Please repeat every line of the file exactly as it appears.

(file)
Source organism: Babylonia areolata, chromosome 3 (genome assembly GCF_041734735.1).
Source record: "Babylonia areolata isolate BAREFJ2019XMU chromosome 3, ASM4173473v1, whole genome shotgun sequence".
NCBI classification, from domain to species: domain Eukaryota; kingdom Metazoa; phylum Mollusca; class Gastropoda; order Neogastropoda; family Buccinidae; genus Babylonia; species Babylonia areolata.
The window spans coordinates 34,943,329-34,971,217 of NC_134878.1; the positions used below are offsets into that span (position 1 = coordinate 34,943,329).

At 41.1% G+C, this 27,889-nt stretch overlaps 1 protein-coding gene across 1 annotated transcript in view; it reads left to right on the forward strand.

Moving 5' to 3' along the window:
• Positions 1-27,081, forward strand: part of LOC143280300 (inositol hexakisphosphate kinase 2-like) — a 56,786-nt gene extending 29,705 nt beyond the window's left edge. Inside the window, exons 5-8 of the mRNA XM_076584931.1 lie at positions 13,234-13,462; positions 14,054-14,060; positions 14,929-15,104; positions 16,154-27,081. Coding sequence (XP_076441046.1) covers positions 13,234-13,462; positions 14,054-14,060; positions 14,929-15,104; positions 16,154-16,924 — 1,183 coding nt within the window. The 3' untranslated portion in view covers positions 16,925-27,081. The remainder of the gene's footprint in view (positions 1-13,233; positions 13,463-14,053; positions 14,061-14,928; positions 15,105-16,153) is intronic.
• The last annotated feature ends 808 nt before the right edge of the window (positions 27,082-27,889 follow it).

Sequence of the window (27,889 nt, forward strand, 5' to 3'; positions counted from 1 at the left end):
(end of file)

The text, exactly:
Source organism: Babylonia areolata, chromosome 3 (genome assembly GCF_041734735.1).
Source record: "Babylonia areolata isolate BAREFJ2019XMU chromosome 3, ASM4173473v1, whole genome shotgun sequence".
NCBI classification, from domain to species: domain Eukaryota; kingdom Metazoa; phylum Mollusca; class Gastropoda; order Neogastropoda; family Buccinidae; genus Babylonia; species Babylonia areolata.
The window spans coordinates 34,943,329-34,971,217 of NC_134878.1; the positions used below are offsets into that span (position 1 = coordinate 34,943,329).

At 41.1% G+C, this 27,889-nt stretch overlaps 1 protein-coding gene across 1 annotated transcript in view; it reads left to right on the forward strand.

Moving 5' to 3' along the window:
• Positions 1-27,081, forward strand: part of LOC143280300 (inositol hexakisphosphate kinase 2-like) — a 56,786-nt gene extending 29,705 nt beyond the window's left edge. Inside the window, exons 5-8 of the mRNA XM_076584931.1 lie at positions 13,234-13,462; positions 14,054-14,060; positions 14,929-15,104; positions 16,154-27,081. Coding sequence (XP_076441046.1) covers positions 13,234-13,462; positions 14,054-14,060; positions 14,929-15,104; positions 16,154-16,924 — 1,183 coding nt within the window. The 3' untranslated portion in view covers positions 16,925-27,081. The remainder of the gene's footprint in view (positions 1-13,233; positions 13,463-14,053; positions 14,061-14,928; positions 15,105-16,153) is intronic.
• The last annotated feature ends 808 nt before the right edge of the window (positions 27,082-27,889 follow it).

Sequence of the window (27,889 nt, forward strand, 5' to 3'; positions counted from 1 at the left end):